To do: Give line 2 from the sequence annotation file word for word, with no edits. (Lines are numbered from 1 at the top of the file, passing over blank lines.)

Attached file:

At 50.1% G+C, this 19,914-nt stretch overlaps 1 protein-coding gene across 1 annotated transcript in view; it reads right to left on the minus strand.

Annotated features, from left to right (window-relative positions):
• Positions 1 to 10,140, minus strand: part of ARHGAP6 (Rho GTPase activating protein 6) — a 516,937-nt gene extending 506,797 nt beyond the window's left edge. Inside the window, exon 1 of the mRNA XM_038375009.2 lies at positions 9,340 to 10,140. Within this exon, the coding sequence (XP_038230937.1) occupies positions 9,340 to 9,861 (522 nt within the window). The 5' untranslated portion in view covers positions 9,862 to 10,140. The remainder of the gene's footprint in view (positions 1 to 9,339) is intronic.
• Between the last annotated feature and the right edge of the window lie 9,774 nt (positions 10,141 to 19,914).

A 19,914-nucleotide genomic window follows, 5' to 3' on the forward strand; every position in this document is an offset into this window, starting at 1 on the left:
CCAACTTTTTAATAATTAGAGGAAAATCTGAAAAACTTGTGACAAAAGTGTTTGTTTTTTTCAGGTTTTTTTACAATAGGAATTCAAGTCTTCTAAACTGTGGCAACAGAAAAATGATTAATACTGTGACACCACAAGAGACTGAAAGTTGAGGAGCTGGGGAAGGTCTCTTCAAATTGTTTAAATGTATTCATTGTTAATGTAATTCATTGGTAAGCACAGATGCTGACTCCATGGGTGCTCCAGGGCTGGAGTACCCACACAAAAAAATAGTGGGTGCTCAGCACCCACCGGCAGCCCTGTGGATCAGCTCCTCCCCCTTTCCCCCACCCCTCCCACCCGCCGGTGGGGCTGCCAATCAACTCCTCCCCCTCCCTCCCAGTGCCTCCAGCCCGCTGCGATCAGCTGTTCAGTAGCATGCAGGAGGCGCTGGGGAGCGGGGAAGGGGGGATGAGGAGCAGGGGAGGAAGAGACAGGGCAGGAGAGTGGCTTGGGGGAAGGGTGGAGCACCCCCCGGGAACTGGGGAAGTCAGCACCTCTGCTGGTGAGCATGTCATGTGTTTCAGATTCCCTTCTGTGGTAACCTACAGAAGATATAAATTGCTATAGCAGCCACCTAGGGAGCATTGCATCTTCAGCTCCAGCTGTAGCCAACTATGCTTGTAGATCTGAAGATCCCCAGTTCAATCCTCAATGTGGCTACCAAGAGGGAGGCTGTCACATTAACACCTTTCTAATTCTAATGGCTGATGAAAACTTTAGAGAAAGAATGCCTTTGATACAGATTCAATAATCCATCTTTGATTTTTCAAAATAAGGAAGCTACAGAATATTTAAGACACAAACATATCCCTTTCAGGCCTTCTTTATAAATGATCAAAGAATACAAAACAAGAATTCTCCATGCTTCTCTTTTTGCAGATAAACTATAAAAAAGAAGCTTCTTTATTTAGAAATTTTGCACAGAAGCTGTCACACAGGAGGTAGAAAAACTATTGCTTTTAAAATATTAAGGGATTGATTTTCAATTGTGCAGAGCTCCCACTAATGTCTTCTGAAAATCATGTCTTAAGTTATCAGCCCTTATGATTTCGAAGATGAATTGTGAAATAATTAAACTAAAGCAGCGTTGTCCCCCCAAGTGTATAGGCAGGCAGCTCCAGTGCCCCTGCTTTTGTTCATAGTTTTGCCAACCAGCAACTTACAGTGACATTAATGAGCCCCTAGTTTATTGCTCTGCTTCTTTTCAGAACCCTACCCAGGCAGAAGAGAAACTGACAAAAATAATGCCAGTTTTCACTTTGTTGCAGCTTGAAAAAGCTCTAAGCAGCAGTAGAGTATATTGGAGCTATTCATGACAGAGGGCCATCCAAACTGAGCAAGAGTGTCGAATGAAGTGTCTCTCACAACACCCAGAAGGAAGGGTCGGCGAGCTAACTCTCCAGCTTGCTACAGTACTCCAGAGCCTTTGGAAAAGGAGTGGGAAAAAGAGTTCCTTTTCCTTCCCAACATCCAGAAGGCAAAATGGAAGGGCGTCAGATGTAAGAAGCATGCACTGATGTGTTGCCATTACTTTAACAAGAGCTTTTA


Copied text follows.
Annotated features, from left to right (window-relative positions):